Back from winter and I can barely handle the heat! Vermont is absolutely TREATING US with 60-70 degrees and sunshine everyday this week but it still has me feeling like I need to do some heat acclimating. I just returned from a trip to Argentina where it’s winter with temps in the 30’s and 40’s.
Two and half weeks ago I traveled down to South America to join Thomas and his family for what I would call an educational safari. His mom is on sabbatical at UVM and working on a research project studying stromatolites: a microorganism living in the salt flats in northwest Argentina. The salt flats are located in the middle of the desert of the pre-Andes range close to the Chilean border. Stromatolites flourish in a dry environment and at high elevation, so it’s no wonder they were in abundance at 12,000 feet. These tiny little guys are also known to offset more CO2 than the amazon rainforest so they’re pretty neat. Unfortunately, they aren’t the only useful thing found in the salt flats. Lithium is also embedded in the rock. Lithium is used for batteries including those used for electric vehicles, so there’s been a huge rush to mine for the lithium while forgetting about these poor little stromatolite dudes. Which is exactly what brought this crew of scientists (or pretend scientists - me) down to study the region, ecosystem, and impact on local life due to the mining.
Never have I ever seen anything quite like this area. I’ve been to plenty of deserts before - Moab, Phoenix, the high desert… they are all lush with life and greenery compared to the barren desert we explored. For a week, we drove from village to village, stopping for food, water, and sleep. During the day, we hiked volcanoes, learned about their specific geological significance, visited archeological sites that could be traced back to 20,000 years ago, and also saw a lot of vicuña’s (kind of like the wild version of a llama).
During the trip, I did my best to stay active. Although it was an easy week of training it didn’t mean zero exercise for me. I woke up a little early most mornings to go for a run, do a bodyweight strength workout, or work on some plyos before we ventured off for more exploring. In the evenings, we ate dinners full of the Argentine diet staple: meat. Lamb, steak, llama, pork. That’s what was for dinner. I can’t lie and say this part was a little tricky for me. Although I’m not a vegetarian, I’m definitely not used to consuming so much red meat and I am definitely used to eating far more fruits and vegetables than what was available in the middle of the winter-time desert. But I did the best I could to adjust and recognized it was only for a week. I was appreciative to be where I was and held on to that! (Disclaimer: the meat we ate was absolutely delicious, just in quantities I wasn’t used to).
We wrapped up the safari with a few things on my mind. 1. There must be a better way to shift away from oil/gas and toward renewable energy without destroying the fragile ecosystem that exists in the lithium triangle. 2. The world is big and although skiing has brought me to so many incredible places there is also so much more out there to see. 3. I’m very thankful to the Woolson family for extending the invite on this adventure. 4. The indigenous people of South America freaking love their llama’s!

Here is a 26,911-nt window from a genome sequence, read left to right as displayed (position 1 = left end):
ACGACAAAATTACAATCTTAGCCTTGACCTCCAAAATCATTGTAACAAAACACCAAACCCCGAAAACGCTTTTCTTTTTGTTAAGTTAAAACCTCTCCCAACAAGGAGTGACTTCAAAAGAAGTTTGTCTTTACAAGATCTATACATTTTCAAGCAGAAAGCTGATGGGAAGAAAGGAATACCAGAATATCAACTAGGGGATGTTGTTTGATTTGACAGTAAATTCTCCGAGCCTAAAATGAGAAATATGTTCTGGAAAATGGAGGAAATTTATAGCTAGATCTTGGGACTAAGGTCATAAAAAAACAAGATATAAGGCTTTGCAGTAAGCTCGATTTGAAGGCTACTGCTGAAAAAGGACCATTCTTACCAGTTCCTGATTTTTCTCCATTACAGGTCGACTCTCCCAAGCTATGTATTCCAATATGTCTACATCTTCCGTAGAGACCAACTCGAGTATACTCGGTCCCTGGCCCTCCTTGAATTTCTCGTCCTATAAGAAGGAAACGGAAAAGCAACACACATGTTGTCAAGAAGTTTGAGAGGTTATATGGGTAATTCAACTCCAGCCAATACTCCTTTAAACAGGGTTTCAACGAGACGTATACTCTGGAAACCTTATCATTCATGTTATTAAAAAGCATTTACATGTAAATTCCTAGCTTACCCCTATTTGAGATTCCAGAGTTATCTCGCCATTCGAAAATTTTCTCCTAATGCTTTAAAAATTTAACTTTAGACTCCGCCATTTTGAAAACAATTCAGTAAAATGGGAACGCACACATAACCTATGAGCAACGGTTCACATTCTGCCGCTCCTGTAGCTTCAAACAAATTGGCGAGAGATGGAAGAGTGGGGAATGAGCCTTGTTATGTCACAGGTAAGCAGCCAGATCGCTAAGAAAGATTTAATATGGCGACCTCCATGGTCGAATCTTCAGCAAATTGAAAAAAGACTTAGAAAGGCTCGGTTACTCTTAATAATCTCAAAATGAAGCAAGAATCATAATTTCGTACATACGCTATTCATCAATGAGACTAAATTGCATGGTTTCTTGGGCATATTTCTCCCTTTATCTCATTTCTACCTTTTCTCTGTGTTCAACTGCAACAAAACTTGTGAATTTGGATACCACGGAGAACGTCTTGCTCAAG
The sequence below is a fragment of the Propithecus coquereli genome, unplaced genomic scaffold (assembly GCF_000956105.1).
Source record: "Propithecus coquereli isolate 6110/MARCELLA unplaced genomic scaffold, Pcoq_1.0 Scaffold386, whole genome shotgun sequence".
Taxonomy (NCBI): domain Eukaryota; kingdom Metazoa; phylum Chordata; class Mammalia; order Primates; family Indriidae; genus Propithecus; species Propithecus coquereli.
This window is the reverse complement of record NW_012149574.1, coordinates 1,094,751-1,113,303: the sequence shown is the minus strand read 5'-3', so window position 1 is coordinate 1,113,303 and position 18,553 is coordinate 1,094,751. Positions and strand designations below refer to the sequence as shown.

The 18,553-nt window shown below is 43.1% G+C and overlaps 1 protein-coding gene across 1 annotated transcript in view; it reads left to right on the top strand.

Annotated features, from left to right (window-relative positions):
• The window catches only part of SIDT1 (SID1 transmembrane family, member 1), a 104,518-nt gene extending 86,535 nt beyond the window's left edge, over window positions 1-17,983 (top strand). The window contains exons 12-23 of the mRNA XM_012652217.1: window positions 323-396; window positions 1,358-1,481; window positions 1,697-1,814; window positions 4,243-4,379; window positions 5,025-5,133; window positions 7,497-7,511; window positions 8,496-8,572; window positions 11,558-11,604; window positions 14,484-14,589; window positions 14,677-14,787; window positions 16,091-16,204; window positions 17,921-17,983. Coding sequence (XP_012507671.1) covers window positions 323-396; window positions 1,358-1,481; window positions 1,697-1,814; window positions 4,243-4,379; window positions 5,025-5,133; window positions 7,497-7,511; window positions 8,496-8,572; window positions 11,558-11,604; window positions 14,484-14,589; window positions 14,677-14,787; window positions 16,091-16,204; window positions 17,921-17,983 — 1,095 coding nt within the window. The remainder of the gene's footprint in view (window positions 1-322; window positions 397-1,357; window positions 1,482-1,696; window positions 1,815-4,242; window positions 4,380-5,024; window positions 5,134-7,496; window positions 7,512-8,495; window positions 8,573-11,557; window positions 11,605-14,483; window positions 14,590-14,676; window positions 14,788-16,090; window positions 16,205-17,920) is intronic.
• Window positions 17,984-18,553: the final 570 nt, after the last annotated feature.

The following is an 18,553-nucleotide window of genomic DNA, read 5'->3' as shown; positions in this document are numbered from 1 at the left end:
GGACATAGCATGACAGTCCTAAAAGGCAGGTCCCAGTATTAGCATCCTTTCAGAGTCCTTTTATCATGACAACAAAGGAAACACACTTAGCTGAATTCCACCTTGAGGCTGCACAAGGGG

Back in the city of Buenos Aires I felt like I could breathe again at sea level. Most of the safari was between 11,000-13,000 feet so the morning runs started to feel a bit easier in the city. I memorized every inch of the city parks during my various runs and scoped out some of the museums we later visited. I even met up with my cousin who just so happened to be in the city with her fiance at the time!
One afternoon we took a boat to the Island of Rest. Two artists created a sculpture garden that coincided with the ecosystem living on the island. We then sat down for one of the most delicious meals of my life that left me feeling stuffed for days.
By the time my trip in Argentina was wrapping up I was starting to feel antsy to travel home. I had placed a few blocks on my own personal balance beam that I find is so important to maintain when it comes to my ski career. But it was starting to get out of equilibrium and I was ready to get back to ski training. My running legs had put up a good fight but they were in need of a break. Likewise, the cultural differences were starting to catch up to me. Dinner didn’t start until 10 pm meaning bedtime wasn’t until 1 am, which is definitely not something I am accustomed to. Likewise, the meat-heavy diet was causing some GI issues and I was no longer feeling my best self. I was beginning to feel tired, both physically and mentally. I recognized that I hadn’t really stopped moving in many months, with a busy ski season, followed by an adventurous spring, along with a hectic start to the training year in May/June. I felt like I was getting to the point where I really needed to be home. Although, I don’t really have a home at this point in my life... I needed to slow down and find some consistency.
Now that I am back in Vermont and reflecting on the trip, I am so grateful for the opportunity to join and really appreciated the time I got with Thomas and his family. I am also very excited to be back in the Green Mountain state with little upcoming travel on my near schedule. If you need me, I’ll be here. For a while. Not moving. Just doing my thing.
Professional skier, traveling the world, exploring the culture, racing my heart out.